In computing, a block is a sequence of bytes or bits, usually containing records, and having a maximum length (block size). File systems and databases are based on blocks, which store and retrieve blocks of data.
The Bitcoin Whitepaper by Satoshi Nakamoto mentions the block in the context of its timestamping protocol. A block is a group of items to be timestamped and widely published with its hash. The timestamp proves that the data must have existed at the time in order to produce the hash. Each timestamp includes the previous block’s hash in its hash, thus forming a chain, with each additional timestamp reinforcing the ones before it.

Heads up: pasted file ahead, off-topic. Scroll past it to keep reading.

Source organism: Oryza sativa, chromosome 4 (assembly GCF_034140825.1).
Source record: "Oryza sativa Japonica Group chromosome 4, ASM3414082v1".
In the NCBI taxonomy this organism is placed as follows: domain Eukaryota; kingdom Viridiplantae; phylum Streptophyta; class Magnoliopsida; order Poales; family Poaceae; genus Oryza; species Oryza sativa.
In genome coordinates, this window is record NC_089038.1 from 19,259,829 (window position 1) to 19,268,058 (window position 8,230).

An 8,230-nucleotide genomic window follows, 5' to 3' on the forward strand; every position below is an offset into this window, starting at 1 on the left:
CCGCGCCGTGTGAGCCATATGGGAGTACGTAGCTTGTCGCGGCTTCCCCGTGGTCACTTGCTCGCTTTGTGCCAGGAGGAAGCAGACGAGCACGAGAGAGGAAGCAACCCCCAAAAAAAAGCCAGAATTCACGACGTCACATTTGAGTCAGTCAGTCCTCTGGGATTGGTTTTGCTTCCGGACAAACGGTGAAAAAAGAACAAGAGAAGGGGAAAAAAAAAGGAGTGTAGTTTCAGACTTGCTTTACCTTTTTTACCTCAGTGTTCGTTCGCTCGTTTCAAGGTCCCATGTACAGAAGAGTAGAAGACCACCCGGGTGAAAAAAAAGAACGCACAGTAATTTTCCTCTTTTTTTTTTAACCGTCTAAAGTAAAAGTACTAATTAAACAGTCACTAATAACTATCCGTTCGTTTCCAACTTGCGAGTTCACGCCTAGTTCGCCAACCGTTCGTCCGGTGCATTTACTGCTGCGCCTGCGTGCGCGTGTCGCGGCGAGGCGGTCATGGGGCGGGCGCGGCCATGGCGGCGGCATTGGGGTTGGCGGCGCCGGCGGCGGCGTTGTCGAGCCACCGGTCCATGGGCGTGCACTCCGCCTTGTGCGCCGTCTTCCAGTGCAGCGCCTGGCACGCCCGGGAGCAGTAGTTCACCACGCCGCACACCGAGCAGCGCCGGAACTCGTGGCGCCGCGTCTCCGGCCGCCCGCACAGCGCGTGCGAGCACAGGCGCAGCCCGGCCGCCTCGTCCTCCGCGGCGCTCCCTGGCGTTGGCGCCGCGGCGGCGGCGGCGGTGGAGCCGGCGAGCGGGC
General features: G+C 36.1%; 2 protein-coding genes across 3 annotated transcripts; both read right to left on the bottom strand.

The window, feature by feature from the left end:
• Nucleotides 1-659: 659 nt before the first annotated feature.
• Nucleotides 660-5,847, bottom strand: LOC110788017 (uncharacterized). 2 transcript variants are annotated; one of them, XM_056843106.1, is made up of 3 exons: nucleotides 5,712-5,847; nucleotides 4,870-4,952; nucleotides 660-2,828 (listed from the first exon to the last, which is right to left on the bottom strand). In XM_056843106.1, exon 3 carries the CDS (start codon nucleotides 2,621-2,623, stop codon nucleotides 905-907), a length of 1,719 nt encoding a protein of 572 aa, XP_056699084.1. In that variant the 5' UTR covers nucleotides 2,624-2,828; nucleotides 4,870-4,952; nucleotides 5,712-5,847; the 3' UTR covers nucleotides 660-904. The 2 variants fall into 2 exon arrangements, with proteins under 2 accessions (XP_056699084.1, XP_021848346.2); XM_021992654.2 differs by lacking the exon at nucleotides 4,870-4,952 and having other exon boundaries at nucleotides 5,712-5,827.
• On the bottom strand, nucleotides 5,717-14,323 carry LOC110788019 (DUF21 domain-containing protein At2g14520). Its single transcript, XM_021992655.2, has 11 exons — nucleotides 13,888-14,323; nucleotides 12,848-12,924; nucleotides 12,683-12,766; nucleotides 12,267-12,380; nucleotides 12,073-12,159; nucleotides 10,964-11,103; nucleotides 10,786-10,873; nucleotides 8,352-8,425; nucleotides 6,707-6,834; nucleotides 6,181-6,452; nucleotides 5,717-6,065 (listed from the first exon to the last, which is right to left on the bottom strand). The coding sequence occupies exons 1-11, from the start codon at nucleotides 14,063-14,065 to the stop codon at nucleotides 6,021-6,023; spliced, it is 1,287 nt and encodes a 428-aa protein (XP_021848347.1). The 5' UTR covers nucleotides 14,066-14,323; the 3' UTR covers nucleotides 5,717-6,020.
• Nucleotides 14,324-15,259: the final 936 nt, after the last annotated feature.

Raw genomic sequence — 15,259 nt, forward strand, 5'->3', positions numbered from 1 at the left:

Blocks have to be valid under the cryptocurrency protocol, nodes accept valid blocks by adding them to the chain of blocks, and work on extending them by mining, and reject invalid blocks by ignoring them.
The block items are transactions, which are hashed in a Merkle Tree, with only the root included in the block’s hash. This proves the order of transactions under a cryptocurrency protocol to prevent double-spend attacks.